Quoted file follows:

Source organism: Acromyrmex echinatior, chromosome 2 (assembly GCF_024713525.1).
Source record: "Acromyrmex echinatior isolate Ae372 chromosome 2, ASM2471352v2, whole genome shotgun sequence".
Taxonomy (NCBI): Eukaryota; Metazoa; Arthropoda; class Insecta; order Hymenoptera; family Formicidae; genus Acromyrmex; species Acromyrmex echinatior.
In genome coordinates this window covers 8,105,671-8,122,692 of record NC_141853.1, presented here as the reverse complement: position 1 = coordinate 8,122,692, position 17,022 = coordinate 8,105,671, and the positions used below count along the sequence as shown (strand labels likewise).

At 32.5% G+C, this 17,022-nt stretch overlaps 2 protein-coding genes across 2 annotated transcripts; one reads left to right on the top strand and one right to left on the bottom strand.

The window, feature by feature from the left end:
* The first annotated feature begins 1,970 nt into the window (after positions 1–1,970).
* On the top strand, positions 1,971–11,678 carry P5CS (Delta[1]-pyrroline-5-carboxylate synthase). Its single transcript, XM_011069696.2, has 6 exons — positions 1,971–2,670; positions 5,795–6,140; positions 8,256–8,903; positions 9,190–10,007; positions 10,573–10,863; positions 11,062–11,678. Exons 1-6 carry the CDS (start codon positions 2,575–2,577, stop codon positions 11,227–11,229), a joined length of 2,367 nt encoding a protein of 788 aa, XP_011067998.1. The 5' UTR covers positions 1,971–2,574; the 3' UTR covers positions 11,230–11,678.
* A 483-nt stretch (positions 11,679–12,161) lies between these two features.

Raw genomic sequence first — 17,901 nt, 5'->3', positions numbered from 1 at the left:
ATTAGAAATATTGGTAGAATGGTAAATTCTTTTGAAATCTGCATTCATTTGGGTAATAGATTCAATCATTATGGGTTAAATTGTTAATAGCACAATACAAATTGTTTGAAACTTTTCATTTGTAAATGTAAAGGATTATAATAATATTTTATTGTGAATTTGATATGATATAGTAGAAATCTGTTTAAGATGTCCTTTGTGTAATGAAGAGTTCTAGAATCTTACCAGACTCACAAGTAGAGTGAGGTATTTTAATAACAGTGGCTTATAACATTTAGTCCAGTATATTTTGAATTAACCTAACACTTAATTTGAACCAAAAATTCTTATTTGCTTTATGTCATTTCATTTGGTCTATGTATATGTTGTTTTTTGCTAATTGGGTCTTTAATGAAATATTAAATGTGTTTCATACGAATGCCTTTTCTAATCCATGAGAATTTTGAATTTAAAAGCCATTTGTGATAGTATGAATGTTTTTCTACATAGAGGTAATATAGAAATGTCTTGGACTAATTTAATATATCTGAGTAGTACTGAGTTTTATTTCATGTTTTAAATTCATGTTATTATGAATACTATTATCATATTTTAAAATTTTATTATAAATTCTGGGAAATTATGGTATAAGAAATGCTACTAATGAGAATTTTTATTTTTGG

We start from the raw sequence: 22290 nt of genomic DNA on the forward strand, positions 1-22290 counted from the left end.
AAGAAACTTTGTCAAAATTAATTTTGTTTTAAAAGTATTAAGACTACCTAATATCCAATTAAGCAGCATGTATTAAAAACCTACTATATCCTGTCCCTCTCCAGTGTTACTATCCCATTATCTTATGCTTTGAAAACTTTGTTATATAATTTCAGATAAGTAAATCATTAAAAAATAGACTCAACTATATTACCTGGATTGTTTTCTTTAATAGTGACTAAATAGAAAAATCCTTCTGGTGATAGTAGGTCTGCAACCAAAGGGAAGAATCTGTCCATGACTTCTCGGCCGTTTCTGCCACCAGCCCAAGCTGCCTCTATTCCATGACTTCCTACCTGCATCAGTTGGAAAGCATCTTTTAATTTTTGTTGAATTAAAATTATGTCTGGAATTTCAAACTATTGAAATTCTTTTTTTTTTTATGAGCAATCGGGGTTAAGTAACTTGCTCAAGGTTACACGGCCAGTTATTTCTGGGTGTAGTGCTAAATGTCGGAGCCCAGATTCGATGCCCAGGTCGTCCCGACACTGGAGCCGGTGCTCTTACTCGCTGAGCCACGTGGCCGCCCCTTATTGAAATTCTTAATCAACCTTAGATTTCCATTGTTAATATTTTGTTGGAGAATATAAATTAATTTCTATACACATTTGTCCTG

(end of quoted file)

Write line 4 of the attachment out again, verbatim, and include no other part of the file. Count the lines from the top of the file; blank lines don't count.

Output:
In genome coordinates this window covers 8,105,671-8,122,692 of record NC_141853.1, presented here as the reverse complement: position 1 = coordinate 8,122,692, position 17,022 = coordinate 8,105,671, and the positions used below count along the sequence as shown (strand labels likewise).